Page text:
Legislature(2003 - 2004)

05/02/2004 03:50 PM JUD

Audio Topic
* first hearing in first committee of referral
+ teleconferenced
= bill was previously heard/scheduled
     CSHB 336(JUD)am-MOTOR VEHICLE INS./ UNINSURED DRIVERS                                                                  
REPRESENTATIVE KEVIN  MEYER, sponsor of HB  336, introduced staff                                                               
member   Suzanne  Cunningham,   and   told   members  that   this                                                               
legislation states that  if a person knowingly breaks  the law by                                                               
driving without  mandated vehicle  insurance, that  person cannot                                                               
sue for the same amount in  damages as a person with the required                                                               
insurance.  He pointed  out the  key word  is "knowingly."  If an                                                               
accident  occurred,  the  uninsured  driver could  sue  for  non-                                                               
economic  and   compensatory  damages   but  not  for   pain  and                                                               
suffering. He noted that damages  for pain and suffering are most                                                               
costly  to  the  82  percent  of people  who  do  have  insurance                                                               
coverage.  This  issue   was  brought  to  his   attention  by  a                                                               
constituent who  said she  pays $1500 per  year in  insurance and                                                               
must listen  to a  neighbor brag  that he  has no  insurance, yet                                                               
both would  collect the same  damage award  if either were  in an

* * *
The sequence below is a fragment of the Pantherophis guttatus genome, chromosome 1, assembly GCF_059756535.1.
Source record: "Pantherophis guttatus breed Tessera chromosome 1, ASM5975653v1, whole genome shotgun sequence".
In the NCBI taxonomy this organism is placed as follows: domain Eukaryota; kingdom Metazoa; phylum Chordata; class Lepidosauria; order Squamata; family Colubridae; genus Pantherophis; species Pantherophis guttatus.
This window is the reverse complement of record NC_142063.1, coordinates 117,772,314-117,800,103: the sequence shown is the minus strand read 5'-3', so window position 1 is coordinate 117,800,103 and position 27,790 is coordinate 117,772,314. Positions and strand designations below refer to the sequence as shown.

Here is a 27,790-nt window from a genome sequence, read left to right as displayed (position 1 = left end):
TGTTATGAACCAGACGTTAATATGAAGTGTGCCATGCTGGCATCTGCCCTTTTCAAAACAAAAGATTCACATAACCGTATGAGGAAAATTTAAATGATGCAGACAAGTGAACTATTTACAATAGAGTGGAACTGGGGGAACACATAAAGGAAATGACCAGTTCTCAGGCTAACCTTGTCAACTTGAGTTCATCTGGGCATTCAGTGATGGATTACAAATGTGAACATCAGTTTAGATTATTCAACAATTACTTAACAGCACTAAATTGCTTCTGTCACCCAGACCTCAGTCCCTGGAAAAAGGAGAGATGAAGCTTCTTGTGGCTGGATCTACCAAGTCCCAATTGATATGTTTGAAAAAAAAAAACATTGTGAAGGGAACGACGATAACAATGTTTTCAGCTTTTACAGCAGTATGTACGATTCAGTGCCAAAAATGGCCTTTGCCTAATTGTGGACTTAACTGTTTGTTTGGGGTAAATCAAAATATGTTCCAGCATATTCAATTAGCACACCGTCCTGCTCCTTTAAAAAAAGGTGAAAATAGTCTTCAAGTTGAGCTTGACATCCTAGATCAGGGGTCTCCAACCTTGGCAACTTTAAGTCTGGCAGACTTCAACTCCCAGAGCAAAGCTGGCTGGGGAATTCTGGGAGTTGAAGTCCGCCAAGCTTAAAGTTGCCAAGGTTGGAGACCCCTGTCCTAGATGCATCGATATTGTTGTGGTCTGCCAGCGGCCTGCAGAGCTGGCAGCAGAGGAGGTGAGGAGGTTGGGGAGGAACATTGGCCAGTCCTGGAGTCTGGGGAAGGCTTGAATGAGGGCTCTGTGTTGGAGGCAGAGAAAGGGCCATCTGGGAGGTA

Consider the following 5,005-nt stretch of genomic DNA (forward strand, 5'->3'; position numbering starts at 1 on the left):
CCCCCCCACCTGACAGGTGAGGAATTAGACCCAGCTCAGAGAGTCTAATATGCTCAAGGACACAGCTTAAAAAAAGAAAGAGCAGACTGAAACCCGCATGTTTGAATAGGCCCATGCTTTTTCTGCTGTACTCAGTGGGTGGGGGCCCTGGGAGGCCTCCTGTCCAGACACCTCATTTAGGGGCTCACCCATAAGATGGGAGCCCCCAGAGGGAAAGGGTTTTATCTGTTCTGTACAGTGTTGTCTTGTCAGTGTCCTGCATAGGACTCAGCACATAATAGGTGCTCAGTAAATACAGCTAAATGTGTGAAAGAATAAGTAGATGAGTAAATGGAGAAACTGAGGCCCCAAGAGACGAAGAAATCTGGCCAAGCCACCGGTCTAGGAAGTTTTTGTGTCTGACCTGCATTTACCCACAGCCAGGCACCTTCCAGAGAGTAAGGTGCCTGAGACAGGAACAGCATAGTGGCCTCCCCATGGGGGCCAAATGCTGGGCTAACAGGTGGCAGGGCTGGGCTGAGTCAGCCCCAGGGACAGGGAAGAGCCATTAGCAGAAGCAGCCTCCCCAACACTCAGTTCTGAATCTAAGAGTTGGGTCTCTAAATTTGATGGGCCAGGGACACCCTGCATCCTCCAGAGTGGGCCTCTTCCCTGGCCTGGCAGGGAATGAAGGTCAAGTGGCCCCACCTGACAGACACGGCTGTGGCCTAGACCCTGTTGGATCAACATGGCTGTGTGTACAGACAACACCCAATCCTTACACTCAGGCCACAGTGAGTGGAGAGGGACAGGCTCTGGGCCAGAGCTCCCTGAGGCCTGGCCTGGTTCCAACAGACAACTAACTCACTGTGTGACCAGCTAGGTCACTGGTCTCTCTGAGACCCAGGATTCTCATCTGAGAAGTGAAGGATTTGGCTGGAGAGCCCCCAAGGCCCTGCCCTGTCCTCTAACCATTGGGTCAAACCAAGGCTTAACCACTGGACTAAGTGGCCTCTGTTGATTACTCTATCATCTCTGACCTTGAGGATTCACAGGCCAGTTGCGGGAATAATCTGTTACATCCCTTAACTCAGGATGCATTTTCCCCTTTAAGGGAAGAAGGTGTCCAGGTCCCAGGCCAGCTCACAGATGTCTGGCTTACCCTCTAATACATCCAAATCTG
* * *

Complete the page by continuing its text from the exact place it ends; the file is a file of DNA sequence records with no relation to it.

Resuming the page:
accident. The California  Legislature enacted similar legislation                                                               
because 35  percent of  drivers there had  no insurance.  He said                                                               
although  he  carries insurance  coverage  in  case an  uninsured                                                               
motorist  hits his  vehicle, if  that happened,  his rates  would                                                               
REPRESENTATIVE  MEYER said  this bill  is a  matter of  fairness.                                                               
Although  there are  probably  many reasons  that  18 percent  of                                                               
drivers have no insurance in Alaska,  one reason may be that they                                                               
are  unsafe  drivers  with  multiple  DUI  offenses  or  reckless                                                               
driving offenses so the 82  percent of insured drivers become the                                                               
true victims. He said the  bottom line is whether the legislature                                                               
wants to  protect the people who  comply with the laws.  He noted                                                               
that  theoretically, reducing  the number  of pain  and suffering